Actor Geoffrey Palmer, known for his roles in such sitcoms as Butterflies, As Time Goes By and The Fall and Rise of Reginald Perrin, has died aged 93.
The veteran star – known for his hangdog features and distinctive voice – passed away peacefully at home.
He had parts in some of Britain’s best-loved series and was once a staple on screens watched by millions of fans.
Younger viewers will remember his turn in the 2014 Paddington film where he played Head Geographer.
His agent said simply in a statement: ‘We regret to sadly announce that the actor Geoffrey Palmer died peacefully at home yesterday aged 93’.
Geoffrey Palmer and his wife Sally at the The Dr Who Christmas Episode premiere in 2007, after his role in the show
Geoffrey starred with frequent collaborator Dame Judi Dench in the TV hit As Time Goes By, one of many future team-ups
He was also known for his role in Butterflies alongside Wendy Craig and Nicholas Lyndhurst as well as Andrew Hall
The Fall and Rise of Reginald Perrin starring Leonard Rossiter as Reginald Perrin and Geoffrey Palmer as Jimmy Anderson
The veteran star died peacefully at home and had parts in some of Britain’s best-loved series spanning decades
The announcement prompted an outpouring of grief from other stars of the stage and screen.
Inside No 9 actor and writer Reece Shearsmith tweeted: “RIP Geoffrey Palmer.
“An immaculate singular actor, always brilliant in everything, but my favourite was always Ben Parkinson in ‘Butterflies’.”
Actor and comedian Eddie Izzard said: ‘Very sad to hear that Geoffrey Palmer has left us. I was very excited to meet him once and then had the honour to act with him in the film Lost Christmas.
‘His work will stay with us and through that he can live on forever. Good work Sir. Rest in peace’
Actress Frances Barber paid tribute to him and recalled an anecdote about his voiceover work for Audi.
Palmer starring in Executive Stress in 1986 as the character of Donald Fairchild as his star continued to rise in showbiz
Reece Shearsmith, Eddie Izzard, Frances Barber and Gyles Brandreth all paid tribute to the acting great after his death
She said: ‘I filmed ZOO in Rotterdam with Geoffrey Palmer in the 80’s. I will never forget his famously hang dog lugubrious face every morning saying ‘I’ve no idea what’s going on’… he was just lovely. RIP.
‘Geoffrey Palmer years later during a radio play told me he’d just received a residuals cheque for Vorsprung durch technik. “I just called my agent & said they’ve put too many 0’s on the cheque”. After lunch he said “Apparently they haven’t”. His face didn’t change.’
And Gyles Brandreth said: ‘RIP Geoffrey Palmer – such a wonderful actor, such a lovely guy. Brilliant at his craft & just the best company: wickedly funny … he did everything he did so well. Thanks for all the happy memories Geoffrey: we’ll cherish them as time goes by.’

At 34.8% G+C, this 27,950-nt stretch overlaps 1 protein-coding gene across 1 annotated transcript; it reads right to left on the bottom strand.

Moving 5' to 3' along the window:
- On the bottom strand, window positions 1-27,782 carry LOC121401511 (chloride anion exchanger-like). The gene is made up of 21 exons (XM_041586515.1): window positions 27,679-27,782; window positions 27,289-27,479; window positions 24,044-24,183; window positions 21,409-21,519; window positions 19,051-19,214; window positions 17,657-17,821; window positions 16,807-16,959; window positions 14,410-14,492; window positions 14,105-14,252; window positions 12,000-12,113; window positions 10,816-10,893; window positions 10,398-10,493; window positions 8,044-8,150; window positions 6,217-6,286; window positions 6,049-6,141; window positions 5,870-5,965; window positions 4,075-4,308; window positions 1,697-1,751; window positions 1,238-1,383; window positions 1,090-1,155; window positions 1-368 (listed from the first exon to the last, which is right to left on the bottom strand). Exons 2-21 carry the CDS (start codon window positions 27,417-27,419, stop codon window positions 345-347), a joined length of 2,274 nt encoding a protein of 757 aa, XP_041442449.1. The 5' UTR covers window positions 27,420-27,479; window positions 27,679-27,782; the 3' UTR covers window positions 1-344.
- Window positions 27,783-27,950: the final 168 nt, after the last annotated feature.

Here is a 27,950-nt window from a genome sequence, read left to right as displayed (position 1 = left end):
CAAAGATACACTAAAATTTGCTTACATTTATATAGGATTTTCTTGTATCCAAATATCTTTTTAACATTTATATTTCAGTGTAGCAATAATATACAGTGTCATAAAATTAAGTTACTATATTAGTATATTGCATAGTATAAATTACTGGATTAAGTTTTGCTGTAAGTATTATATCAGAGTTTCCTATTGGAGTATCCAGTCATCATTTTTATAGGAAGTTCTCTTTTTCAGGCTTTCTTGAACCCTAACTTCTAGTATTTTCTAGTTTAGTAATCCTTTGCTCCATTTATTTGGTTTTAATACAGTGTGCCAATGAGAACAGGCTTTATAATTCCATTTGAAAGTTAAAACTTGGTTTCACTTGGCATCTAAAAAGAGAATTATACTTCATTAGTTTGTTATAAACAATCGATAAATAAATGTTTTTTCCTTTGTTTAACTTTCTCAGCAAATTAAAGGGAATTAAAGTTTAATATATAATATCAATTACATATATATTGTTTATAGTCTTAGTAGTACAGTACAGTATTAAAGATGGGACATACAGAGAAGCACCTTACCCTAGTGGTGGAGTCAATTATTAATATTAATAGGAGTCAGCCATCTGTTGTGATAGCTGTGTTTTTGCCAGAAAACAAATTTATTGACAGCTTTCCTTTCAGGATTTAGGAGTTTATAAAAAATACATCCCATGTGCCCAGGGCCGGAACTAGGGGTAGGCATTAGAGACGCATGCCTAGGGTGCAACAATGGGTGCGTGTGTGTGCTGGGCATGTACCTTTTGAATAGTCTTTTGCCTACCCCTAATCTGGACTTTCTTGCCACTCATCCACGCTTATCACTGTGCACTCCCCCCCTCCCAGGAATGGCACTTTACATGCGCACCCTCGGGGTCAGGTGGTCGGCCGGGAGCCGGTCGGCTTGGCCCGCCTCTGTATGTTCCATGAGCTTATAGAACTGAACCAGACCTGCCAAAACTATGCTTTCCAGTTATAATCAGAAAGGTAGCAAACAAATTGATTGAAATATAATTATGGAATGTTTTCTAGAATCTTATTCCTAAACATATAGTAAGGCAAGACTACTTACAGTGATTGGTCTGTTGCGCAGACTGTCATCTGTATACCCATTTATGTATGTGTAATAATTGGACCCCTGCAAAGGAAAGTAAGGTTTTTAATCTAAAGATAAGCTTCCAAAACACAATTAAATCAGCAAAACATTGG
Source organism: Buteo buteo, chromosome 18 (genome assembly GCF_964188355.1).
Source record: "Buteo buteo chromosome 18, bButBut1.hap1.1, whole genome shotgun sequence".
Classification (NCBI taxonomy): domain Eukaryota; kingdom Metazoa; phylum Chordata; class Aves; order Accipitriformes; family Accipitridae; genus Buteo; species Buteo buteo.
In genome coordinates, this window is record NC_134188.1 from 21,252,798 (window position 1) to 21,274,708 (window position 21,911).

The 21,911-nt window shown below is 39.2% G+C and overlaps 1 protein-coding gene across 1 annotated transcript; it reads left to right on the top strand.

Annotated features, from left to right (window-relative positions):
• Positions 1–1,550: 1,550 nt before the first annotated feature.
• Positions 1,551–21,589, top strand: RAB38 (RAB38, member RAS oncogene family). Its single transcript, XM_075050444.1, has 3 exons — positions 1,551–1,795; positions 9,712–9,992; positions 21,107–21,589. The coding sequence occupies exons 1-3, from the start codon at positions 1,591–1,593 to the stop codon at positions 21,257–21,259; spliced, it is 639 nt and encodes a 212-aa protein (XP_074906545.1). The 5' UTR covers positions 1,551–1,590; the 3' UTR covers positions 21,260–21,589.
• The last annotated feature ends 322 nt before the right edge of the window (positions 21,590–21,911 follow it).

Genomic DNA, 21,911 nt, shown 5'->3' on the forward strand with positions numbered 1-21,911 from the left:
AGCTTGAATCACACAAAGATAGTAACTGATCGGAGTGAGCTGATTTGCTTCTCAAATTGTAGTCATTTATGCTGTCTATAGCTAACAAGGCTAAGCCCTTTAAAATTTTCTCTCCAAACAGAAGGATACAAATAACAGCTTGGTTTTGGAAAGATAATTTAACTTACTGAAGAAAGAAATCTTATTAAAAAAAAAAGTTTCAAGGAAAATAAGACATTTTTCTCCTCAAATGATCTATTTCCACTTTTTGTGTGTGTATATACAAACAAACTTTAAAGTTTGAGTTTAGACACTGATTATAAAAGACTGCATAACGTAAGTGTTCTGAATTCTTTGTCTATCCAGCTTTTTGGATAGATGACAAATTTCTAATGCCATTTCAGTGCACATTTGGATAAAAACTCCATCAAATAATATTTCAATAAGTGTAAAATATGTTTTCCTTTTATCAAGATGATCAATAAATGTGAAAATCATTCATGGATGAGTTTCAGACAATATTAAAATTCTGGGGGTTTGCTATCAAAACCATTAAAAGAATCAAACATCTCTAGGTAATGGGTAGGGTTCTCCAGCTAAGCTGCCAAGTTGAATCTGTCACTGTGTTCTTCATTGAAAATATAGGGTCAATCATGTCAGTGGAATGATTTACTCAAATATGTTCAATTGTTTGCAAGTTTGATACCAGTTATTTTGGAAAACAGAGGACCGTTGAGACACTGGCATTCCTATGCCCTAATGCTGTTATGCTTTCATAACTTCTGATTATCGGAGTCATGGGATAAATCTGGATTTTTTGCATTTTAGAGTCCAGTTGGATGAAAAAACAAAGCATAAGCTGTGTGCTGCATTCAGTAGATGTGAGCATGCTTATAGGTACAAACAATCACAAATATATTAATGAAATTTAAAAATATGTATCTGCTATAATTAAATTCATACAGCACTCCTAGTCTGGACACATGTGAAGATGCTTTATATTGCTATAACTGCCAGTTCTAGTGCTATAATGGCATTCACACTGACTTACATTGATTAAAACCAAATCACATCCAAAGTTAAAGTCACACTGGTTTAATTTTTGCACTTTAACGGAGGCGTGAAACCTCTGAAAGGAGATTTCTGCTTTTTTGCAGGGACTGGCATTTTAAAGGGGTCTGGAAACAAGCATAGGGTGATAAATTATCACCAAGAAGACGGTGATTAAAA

Palmer’s most famous acting parts saw him star alongside another treasure of the screen Dame Judi Dench.
As Time Goes By saw him as Lionel Hardcastle alongside Dame Judi’s Jean Mary Hardcastle in the BBC One romantic sitcom between 1992 and 2005.
And speaking in 2018, she said the actor was the ‘naughtiest man I have ever worked with’.
As she presented him with the Oldie Of The Year title during an awards ceremony for The Oldie magazine, she added: ‘I wish wish wish that this was the awards for ‘most promising newcomer’ or maybe even ‘the naughtiest man I ever had the pleasure to work with’, but it’s not.’
‘I’m going to quote Bernard Shaw as he said about Ellen Terry ‘she never seemed old to me’. Well, nor you to me,’ Dame Judi said.
Geoffrey Palmer as Vice Admiral Hamling and David Suchet as Hercule Poirot in The Clocks back in 2010
Geoffrey Palmer as Matthew Copley Barnes in the Inspector Morse series episode The Infernal Serpent back in 1990
An early black and white publicity shot from December 1951 of Geoffrey Palmer showed him in the early stages of his career
Palmer and Dame Judi also starred together in James Bond film Tomorrow Never Dies, which was released in 1997.
He would reunite with her again in the Madness of Kind George to much acclaim.
But his early life had little in it to suggest he would one day become such a famous face on British television screens.
He was born in London in 1927 and did national service with the Royal Marines and trained recruits.
Palmer had at first qualified as an accountant and has considered a life working with money.
But he always had a hankering for the stage and his girlfriend persuaded him to sign up with a local dramatic society.
It was to start an incredible career in the limelight that saw him travel the globe acting.
His features often saw him play intolerant characters, but he insisted ‘I’m not grumpy, I just look this way’.
He was a keen fisherman and in an interview last year with the Oldie said he took a day casting his line over a plum part in a movie.
Palmer told them last year: ‘Once I was offered a super part in a film – but the date clashed with fishing in Scotland.
‘My son Charlie said, “Dad, you’ve been working for sixty years – do the fishing.” So I did. And the film wasn’t any good, anyway.’
He is survived by his wife Sally Green, with whom he had a daughter and a son.